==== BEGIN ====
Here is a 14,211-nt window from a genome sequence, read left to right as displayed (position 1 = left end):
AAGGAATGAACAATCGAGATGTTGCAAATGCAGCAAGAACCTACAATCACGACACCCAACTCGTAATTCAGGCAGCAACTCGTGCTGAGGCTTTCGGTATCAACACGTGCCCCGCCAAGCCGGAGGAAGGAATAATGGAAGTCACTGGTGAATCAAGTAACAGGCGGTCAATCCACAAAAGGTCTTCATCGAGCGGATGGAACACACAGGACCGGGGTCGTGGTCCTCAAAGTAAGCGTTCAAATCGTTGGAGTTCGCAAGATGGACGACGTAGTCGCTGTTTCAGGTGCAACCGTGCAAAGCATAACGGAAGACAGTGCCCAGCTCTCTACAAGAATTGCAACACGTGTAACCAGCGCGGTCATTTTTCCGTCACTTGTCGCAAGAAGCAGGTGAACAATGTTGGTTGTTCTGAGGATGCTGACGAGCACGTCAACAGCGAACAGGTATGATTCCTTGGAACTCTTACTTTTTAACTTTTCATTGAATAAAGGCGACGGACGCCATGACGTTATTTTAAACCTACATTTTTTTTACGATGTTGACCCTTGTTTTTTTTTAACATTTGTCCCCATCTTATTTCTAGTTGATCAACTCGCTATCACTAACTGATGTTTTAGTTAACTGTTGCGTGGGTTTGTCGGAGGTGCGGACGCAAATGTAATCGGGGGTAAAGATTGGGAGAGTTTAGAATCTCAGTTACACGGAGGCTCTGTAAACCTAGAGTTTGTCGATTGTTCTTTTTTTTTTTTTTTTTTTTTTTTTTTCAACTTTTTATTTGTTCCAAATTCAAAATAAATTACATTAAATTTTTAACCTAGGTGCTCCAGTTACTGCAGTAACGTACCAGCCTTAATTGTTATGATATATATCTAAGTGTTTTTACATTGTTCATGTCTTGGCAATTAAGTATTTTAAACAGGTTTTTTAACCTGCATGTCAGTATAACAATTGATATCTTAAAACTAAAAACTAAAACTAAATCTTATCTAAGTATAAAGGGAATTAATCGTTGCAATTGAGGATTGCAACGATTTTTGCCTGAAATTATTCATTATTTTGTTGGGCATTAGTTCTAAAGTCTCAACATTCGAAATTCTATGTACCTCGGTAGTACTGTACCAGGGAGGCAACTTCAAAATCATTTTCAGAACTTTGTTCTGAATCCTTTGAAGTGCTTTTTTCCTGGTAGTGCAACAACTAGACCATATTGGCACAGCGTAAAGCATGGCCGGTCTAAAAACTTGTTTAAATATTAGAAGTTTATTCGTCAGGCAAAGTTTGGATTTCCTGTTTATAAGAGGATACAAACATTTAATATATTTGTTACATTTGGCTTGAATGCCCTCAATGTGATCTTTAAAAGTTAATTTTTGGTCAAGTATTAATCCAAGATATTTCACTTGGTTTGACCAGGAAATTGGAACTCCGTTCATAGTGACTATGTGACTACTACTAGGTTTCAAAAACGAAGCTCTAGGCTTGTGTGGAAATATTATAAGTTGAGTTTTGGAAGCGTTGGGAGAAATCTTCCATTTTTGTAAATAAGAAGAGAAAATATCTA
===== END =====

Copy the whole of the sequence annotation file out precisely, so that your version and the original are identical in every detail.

Here is a 14,211-nt window from a genome sequence, read left to right as displayed (position 1 = left end):
AAGGAATGAACAATCGAGATGTTGCAAATGCAGCAAGAACCTACAATCACGACACCCAACTCGTAATTCAGGCAGCAACTCGTGCTGAGGCTTTCGGTATCAACACGTGCCCCGCCAAGCCGGAGGAAGGAATAATGGAAGTCACTGGTGAATCAAGTAACAGGCGGTCAATCCACAAAAGGTCTTCATCGAGCGGATGGAACACACAGGACCGGGGTCGTGGTCCTCAAAGTAAGCGTTCAAATCGTTGGAGTTCGCAAGATGGACGACGTAGTCGCTGTTTCAGGTGCAACCGTGCAAAGCATAACGGAAGACAGTGCCCAGCTCTCTACAAGAATTGCAACACGTGTAACCAGCGCGGTCATTTTTCCGTCACTTGTCGCAAGAAGCAGGTGAACAATGTTGGTTGTTCTGAGGATGCTGACGAGCACGTCAACAGCGAACAGGTATGATTCCTTGGAACTCTTACTTTTTAACTTTTCATTGAATAAAGGCGACGGACGCCATGACGTTATTTTAAACCTACATTTTTTTTACGATGTTGACCCTTGTTTTTTTTTAACATTTGTCCCCATCTTATTTCTAGTTGATCAACTCGCTATCACTAACTGATGTTTTAGTTAACTGTTGCGTGGGTTTGTCGGAGGTGCGGACGCAAATGTAATCGGGGGTAAAGATTGGGAGAGTTTAGAATCTCAGTTACACGGAGGCTCTGTAAACCTAGAGTTTGTCGATTGTTCTTTTTTTTTTTTTTTTTTTTTTTTTTTCAACTTTTTATTTGTTCCAAATTCAAAATAAATTACATTAAATTTTTAACCTAGGTGCTCCAGTTACTGCAGTAACGTACCAGCCTTAATTGTTATGATATATATCTAAGTGTTTTTACATTGTTCATGTCTTGGCAATTAAGTATTTTAAACAGGTTTTTTAACCTGCATGTCAGTATAACAATTGATATCTTAAAACTAAAAACTAAAACTAAATCTTATCTAAGTATAAAGGGAATTAATCGTTGCAATTGAGGATTGCAACGATTTTTGCCTGAAATTATTCATTATTTTGTTGGGCATTAGTTCTAAAGTCTCAACATTCGAAATTCTATGTACCTCGGTAGTACTGTACCAGGGAGGCAACTTCAAAATCATTTTCAGAACTTTGTTCTGAATCCTTTGAAGTGCTTTTTTCCTGGTAGTGCAACAACTAGACCATATTGGCACAGCGTAAAGCATGGCCGGTCTAAAAACTTGTTTAAATATTAGAAGTTTATTCGTCAGGCAAAGTTTGGATTTCCTGTTTATAAGAGGATACAAACATTTAATATATTTGTTACATTTGGCTTGAATGCCCTCAATGTGATCTTTAAAAGTTAATTTTTGGTCAAGTATTAATCCAAGATATTTCACTTGGTTTGACCAGGAAATTGGAACTCCGTTCATAGTGACTATGTGACTACTACTAGGTTTCAAAAACGAAGCTCTAGGCTTGTGTGGAAATATTATAAGTTGAGTTTTGGAAGCGTTGGGAGAAATCTTCCATTTTTGTAAATAAGAAGAGAAAATATCTA